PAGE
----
Giving Compass' Take:
- Indigenous groups voiced concerns over not being involved in sessions or discussions at the United Nations Oceans Conference (UNOC).
- Why is Indigenous knowledge on conservation essential in SDG planning? How can philanthropic organizations with clout help amplify these voices?
- Learn how Indigenous wisdom can teach us about sustainability.
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The United Nations Oceans Conference (UNOC) concluded on July 1 in Lisbon after a full five days of discussions and events focused on achieving a shared goal: UN Sustainable Development Goal No. 14 (SDG14), which aims to protect life below water. While representatives of governments, NGOs, and other entities made hundreds of conservation commitments, experts say that there is still a lot of work to be done to protect our oceans.
SDG14 has been divided into 10 targets: reduce marine pollution; protect and restore ecosystems; reduce ocean acidification; ensure that fishing is done sustainably; conserve coastal and marine areas; end subsidies that contribute to harmful fishing practices; increase economic benefits from the sustainable use of marine resources; increase scientific knowledge, research, and technology for ocean health; support small-scale fishers; and implement and enforce international law pertaining to the sea. Some of the targets were meant to be achieved in 2020, whereas others are to be addressed by 2030.
But at side events taking place during the UNOC, coalitions of small-scale fishers and Indigenous people voiced their concerns that their groups were being excluded from important discussions and negotiations.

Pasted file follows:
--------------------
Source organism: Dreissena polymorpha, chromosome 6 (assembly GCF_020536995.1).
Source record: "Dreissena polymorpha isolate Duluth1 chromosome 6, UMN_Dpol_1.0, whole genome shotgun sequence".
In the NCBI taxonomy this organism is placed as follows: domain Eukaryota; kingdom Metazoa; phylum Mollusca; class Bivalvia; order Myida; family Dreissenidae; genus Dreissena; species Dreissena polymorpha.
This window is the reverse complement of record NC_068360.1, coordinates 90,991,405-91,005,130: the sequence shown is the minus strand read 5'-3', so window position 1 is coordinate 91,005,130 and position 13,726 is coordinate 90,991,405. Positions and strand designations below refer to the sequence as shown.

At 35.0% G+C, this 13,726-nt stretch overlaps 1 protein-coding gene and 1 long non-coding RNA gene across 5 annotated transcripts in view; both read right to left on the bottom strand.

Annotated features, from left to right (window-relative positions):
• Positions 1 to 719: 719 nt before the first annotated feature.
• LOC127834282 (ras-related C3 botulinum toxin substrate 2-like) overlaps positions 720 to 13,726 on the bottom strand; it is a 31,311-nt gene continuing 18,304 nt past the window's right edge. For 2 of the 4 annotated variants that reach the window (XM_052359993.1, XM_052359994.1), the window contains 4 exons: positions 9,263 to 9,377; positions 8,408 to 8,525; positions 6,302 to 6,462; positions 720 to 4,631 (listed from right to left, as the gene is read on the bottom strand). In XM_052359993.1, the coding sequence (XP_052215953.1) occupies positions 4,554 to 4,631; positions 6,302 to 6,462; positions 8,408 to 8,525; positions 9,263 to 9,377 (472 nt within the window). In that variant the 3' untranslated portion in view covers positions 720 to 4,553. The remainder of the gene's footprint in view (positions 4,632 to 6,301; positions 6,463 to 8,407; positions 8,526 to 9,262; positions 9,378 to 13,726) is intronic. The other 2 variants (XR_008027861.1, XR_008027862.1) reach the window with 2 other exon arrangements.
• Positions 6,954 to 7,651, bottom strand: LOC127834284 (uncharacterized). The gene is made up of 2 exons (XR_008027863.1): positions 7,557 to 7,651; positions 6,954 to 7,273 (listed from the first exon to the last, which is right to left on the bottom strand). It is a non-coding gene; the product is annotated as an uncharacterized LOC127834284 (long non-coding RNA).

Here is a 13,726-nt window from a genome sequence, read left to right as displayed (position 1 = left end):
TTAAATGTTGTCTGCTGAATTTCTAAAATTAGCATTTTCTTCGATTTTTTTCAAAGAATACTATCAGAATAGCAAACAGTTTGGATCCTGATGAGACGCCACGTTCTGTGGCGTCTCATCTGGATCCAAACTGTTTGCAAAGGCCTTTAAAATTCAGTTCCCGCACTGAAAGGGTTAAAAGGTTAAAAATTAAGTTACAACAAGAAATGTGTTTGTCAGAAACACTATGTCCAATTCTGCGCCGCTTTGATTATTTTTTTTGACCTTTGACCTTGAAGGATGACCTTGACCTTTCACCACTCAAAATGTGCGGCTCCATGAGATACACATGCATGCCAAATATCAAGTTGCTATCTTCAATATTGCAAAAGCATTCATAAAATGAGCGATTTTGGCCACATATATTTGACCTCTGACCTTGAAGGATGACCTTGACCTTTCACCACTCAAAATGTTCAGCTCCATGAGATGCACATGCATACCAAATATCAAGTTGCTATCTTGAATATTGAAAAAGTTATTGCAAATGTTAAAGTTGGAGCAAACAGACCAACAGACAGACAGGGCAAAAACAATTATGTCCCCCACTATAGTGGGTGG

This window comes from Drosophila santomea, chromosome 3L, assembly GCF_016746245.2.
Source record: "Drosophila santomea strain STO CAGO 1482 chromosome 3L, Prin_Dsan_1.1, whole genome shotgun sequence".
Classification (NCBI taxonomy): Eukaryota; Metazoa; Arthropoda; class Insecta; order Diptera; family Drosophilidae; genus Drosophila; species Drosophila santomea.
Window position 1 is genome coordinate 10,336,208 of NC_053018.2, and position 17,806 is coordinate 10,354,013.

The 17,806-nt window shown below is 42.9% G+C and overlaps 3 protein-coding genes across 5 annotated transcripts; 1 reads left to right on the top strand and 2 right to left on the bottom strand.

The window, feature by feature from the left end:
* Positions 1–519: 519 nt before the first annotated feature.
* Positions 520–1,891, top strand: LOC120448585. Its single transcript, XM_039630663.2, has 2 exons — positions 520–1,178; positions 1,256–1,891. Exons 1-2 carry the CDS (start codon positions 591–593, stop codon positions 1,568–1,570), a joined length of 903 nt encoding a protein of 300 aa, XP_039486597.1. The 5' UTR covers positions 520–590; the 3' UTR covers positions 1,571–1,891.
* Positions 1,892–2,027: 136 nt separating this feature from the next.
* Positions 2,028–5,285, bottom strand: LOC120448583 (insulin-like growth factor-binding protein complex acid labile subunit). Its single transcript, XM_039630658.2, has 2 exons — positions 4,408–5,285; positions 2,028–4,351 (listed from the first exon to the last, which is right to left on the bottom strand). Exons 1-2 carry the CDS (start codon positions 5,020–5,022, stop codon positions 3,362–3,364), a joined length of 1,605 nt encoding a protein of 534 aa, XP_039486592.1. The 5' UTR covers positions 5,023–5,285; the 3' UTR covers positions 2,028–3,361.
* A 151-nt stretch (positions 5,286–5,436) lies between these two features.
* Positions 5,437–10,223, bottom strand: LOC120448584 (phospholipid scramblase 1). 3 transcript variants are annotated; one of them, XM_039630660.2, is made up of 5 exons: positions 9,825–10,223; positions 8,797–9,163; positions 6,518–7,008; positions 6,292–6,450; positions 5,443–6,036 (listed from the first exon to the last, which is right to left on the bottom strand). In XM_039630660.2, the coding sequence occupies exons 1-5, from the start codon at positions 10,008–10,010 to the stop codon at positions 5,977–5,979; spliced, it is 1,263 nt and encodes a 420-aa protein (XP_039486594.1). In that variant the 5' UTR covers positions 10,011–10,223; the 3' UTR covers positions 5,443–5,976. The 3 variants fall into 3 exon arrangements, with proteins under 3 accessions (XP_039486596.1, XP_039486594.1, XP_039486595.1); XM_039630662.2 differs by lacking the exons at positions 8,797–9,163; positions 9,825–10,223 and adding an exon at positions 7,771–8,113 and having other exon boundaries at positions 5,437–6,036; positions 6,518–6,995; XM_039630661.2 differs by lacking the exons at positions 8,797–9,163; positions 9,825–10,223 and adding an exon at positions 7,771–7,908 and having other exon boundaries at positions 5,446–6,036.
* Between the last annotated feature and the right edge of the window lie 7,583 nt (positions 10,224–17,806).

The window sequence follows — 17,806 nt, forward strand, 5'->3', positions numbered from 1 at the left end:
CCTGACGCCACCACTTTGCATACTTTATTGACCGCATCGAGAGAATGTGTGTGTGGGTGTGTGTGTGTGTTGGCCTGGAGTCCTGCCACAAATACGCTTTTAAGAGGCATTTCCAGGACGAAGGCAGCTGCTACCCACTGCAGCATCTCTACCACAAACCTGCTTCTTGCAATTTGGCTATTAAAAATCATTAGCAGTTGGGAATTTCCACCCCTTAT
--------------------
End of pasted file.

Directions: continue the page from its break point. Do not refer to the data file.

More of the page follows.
“They don’t have any access, not even language access to the plenary sessions,” Vivienne Solís Rivera, a representative of Costa Rica-based human rights and conservation organisation CoopeSoliDar, told Mongabay in Lisbon. “So how are we going to have a dialogue if you don’t even communicate with the other side? I think there’s a big responsibility for … leaders to be able to open a true and transparent dialogue with the communities that own those resources that we want to conserve.”
Felicito Nuñez, of the Garifuna Indigenous people in Honduras, said Indigenous peoples are the ones who have the knowledge about how to conserve natural resources, but no one is consulting them about the management of the natural places his people have inhabited for years.
Conservation efforts “won’t work without the people who know,” Nuñez told Mongabay. “Academic teaching you can get anywhere, but the connection with nature, you’ll find it with a native people.
“They cannot make decisions for us,” he added. “They should come and sit with us … we are the ones who live close to the ocean, so I think they have to come to us before any decisions [are made].”
Read the full article about Indigenous communities by Elizabeth Claire Alberts at Eco-Business.